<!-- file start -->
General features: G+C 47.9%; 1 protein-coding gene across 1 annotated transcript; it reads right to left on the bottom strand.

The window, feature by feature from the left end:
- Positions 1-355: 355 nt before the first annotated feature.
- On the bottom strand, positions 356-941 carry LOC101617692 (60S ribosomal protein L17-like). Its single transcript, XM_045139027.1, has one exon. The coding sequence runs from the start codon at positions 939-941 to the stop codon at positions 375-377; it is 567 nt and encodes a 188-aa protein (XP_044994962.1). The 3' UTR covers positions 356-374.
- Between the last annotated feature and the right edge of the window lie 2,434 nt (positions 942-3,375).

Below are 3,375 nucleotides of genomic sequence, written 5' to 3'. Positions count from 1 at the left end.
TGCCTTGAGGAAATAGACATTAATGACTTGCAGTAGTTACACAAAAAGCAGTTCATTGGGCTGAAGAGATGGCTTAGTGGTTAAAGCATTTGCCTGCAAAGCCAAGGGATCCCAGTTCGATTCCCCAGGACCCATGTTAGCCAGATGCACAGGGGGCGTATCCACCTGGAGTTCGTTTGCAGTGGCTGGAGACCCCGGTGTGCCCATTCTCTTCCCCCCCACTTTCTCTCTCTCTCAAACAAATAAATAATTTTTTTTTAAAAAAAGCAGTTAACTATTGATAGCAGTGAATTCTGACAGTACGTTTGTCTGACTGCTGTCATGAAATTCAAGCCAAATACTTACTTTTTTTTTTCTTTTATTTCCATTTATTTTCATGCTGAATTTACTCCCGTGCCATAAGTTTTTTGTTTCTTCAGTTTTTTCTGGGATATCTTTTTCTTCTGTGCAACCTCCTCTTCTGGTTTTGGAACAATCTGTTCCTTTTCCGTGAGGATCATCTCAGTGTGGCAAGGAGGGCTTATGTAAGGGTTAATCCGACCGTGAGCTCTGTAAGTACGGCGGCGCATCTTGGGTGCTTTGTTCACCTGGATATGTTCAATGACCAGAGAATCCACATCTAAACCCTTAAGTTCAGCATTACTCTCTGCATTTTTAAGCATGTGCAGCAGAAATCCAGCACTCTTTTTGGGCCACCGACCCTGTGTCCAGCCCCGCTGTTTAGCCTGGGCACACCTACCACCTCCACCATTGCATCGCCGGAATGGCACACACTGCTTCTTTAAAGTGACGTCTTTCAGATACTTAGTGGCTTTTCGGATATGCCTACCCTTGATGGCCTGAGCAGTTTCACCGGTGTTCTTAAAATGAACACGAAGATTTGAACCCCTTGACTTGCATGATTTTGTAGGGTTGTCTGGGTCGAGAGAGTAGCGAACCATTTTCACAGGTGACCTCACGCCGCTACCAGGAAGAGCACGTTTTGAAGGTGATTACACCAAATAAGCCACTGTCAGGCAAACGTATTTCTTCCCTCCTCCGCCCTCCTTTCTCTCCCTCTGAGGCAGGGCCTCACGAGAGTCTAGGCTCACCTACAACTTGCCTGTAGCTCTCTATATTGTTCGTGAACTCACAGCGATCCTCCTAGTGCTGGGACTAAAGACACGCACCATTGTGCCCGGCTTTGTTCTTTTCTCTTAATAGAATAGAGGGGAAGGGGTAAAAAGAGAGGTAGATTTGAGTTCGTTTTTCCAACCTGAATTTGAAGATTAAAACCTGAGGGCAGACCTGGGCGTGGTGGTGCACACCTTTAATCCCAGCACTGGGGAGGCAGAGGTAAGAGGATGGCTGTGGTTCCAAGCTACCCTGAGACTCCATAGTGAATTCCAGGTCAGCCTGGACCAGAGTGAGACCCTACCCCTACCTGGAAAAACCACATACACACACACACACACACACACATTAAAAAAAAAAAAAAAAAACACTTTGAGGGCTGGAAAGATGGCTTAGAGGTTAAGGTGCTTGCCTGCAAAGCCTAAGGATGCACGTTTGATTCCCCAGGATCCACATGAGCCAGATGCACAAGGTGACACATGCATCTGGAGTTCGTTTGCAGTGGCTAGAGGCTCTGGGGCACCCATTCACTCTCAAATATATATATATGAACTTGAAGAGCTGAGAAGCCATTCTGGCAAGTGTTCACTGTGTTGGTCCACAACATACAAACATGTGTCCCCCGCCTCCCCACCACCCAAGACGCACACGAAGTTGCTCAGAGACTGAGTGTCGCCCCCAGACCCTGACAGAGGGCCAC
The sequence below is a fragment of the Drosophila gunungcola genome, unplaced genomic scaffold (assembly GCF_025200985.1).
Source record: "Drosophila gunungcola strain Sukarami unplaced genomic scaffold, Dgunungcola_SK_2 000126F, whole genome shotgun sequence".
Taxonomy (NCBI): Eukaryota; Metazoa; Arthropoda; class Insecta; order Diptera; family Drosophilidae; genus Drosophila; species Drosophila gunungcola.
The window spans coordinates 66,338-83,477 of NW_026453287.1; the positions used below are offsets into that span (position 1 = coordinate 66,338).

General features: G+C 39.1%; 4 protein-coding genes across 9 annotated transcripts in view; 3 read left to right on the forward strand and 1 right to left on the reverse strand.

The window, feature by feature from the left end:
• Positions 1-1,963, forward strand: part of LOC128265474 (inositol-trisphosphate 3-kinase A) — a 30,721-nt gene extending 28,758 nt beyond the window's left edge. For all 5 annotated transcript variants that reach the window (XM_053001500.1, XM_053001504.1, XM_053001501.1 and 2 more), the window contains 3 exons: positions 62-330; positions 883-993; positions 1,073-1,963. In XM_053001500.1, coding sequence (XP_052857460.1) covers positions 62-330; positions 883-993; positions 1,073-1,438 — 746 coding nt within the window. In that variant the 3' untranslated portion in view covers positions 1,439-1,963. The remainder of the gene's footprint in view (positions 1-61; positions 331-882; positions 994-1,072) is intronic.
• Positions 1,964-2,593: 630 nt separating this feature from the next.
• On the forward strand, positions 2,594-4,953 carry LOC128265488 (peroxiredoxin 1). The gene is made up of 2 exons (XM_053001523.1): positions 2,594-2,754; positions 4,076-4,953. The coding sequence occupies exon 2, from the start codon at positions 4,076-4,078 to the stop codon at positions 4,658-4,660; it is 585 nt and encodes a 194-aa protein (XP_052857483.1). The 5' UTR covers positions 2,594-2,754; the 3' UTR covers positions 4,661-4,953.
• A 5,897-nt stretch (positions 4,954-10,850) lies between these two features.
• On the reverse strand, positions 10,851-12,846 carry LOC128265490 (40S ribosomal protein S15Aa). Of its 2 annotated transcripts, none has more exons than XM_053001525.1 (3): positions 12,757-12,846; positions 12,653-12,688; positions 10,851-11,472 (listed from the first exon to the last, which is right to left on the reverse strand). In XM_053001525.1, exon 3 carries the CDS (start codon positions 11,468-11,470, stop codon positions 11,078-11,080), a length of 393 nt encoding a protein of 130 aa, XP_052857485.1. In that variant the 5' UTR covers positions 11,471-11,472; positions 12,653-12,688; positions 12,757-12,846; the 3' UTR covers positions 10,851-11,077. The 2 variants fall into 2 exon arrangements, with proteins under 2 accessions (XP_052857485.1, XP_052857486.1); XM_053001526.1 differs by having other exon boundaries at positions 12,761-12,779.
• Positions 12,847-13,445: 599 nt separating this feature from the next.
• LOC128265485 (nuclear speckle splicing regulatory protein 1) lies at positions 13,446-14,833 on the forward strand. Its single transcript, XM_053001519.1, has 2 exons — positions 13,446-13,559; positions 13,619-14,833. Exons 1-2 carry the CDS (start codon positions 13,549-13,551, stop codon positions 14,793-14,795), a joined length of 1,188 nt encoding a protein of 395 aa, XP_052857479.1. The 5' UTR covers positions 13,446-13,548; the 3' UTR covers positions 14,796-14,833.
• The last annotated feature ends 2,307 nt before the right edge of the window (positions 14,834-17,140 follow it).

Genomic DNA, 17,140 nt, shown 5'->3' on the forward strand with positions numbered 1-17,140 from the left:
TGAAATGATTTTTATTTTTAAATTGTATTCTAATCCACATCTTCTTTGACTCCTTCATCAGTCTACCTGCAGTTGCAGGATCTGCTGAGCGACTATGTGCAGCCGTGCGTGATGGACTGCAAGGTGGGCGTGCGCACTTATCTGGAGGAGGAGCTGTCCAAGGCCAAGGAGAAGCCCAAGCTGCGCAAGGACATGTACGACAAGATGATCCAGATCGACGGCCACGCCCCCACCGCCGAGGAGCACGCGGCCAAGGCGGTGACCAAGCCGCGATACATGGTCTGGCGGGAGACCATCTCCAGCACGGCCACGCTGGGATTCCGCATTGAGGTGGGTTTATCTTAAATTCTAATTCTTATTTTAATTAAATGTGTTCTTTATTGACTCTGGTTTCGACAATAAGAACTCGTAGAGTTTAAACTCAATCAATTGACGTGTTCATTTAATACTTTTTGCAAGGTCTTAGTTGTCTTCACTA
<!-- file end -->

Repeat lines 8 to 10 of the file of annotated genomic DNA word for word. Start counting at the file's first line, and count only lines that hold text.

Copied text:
The sequence below is a fragment of the Drosophila gunungcola genome, unplaced genomic scaffold (assembly GCF_025200985.1).
Source record: "Drosophila gunungcola strain Sukarami unplaced genomic scaffold, Dgunungcola_SK_2 000126F, whole genome shotgun sequence".
Taxonomy (NCBI): Eukaryota; Metazoa; Arthropoda; class Insecta; order Diptera; family Drosophilidae; genus Drosophila; species Drosophila gunungcola.